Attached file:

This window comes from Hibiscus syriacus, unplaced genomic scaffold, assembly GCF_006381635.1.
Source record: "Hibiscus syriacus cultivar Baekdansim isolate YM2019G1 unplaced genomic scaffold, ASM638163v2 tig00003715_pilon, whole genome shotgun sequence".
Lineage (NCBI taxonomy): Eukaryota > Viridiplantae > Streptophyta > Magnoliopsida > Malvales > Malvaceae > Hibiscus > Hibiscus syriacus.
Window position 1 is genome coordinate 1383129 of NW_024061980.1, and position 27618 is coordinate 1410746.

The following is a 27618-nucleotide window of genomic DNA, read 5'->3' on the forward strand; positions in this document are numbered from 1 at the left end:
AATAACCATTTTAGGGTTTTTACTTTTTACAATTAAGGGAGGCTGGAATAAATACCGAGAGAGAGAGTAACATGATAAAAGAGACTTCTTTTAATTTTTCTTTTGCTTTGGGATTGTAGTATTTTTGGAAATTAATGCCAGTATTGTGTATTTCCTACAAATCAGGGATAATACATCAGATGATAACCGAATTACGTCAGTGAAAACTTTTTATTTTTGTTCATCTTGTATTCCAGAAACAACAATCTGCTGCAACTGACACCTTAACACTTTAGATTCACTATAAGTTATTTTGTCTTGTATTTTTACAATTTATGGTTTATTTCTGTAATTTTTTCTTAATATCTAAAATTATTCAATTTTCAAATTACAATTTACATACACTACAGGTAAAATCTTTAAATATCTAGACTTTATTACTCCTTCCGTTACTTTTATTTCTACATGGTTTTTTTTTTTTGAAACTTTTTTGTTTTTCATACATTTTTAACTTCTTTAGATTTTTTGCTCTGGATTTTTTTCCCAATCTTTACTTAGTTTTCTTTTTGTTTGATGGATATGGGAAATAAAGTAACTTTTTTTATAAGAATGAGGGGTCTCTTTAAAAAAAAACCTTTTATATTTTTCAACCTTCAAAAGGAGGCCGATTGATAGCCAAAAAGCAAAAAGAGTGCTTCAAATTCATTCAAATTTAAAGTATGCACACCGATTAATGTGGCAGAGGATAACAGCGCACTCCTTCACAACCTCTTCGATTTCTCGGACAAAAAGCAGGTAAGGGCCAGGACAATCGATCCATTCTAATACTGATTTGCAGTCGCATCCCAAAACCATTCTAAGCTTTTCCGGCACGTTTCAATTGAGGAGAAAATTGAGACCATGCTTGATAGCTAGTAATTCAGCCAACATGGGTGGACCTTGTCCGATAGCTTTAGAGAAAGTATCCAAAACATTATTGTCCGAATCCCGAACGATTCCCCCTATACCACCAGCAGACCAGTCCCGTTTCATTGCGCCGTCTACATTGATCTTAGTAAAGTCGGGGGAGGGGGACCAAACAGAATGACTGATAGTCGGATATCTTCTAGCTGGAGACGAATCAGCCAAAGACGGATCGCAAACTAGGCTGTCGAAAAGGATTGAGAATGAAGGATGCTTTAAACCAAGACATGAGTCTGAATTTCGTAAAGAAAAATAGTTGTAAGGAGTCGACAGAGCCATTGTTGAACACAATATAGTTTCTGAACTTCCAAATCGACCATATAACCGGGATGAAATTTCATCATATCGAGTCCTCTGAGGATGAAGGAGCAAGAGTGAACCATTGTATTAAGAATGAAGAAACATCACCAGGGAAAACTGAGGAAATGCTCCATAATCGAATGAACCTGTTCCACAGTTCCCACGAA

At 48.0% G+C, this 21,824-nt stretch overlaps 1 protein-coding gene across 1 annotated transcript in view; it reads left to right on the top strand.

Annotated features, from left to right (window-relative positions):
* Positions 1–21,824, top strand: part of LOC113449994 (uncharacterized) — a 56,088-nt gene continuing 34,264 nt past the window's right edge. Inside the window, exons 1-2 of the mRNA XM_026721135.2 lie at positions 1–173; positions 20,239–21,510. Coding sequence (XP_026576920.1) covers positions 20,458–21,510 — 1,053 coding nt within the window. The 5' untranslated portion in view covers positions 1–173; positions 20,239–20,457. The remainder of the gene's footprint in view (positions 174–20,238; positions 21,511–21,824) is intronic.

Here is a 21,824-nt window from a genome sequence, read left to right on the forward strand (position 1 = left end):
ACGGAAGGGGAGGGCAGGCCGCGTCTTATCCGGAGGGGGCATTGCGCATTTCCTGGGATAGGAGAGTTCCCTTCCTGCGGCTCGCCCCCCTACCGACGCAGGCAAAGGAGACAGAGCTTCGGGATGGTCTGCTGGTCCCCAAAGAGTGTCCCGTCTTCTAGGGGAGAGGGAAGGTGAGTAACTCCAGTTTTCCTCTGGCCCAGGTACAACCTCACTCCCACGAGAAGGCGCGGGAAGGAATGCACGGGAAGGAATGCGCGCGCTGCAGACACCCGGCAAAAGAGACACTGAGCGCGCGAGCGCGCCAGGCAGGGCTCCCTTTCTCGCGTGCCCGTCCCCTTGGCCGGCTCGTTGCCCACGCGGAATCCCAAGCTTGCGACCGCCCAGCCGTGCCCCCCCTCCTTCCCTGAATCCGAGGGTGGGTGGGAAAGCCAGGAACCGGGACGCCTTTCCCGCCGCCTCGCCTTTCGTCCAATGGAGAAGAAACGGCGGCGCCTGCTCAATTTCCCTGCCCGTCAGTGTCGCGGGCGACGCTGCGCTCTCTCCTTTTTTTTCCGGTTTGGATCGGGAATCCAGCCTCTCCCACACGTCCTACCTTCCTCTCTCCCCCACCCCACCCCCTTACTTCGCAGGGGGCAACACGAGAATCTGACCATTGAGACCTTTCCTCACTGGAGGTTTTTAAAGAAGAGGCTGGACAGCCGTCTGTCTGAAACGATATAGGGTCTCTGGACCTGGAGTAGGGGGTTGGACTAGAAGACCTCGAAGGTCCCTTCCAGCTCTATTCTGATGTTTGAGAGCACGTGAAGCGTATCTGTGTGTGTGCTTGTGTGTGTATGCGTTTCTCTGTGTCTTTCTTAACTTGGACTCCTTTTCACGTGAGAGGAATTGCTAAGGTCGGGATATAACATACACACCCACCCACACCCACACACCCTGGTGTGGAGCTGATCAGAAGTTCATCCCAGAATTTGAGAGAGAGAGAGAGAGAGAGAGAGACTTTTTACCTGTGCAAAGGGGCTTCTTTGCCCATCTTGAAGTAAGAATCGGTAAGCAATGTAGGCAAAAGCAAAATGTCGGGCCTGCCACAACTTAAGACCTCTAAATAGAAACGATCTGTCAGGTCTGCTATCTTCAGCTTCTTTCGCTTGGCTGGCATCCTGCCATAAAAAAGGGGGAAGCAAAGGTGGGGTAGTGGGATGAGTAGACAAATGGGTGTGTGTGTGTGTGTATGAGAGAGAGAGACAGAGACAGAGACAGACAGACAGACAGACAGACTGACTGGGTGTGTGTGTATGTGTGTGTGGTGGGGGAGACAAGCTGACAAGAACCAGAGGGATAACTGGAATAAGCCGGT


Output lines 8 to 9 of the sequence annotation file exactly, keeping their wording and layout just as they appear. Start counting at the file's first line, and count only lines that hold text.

Annotated features, from left to right (window-relative positions):
* Positions 1–21,824, top strand: part of LOC113449994 (uncharacterized) — a 56,088-nt gene continuing 34,264 nt past the window's right edge. Inside the window, exons 1-2 of the mRNA XM_026721135.2 lie at positions 1–173; positions 20,239–21,510. Coding sequence (XP_026576920.1) covers positions 20,458–21,510 — 1,053 coding nt within the window. The 5' untranslated portion in view covers positions 1–173; positions 20,239–20,457. The remainder of the gene's footprint in view (positions 174–20,238; positions 21,511–21,824) is intronic.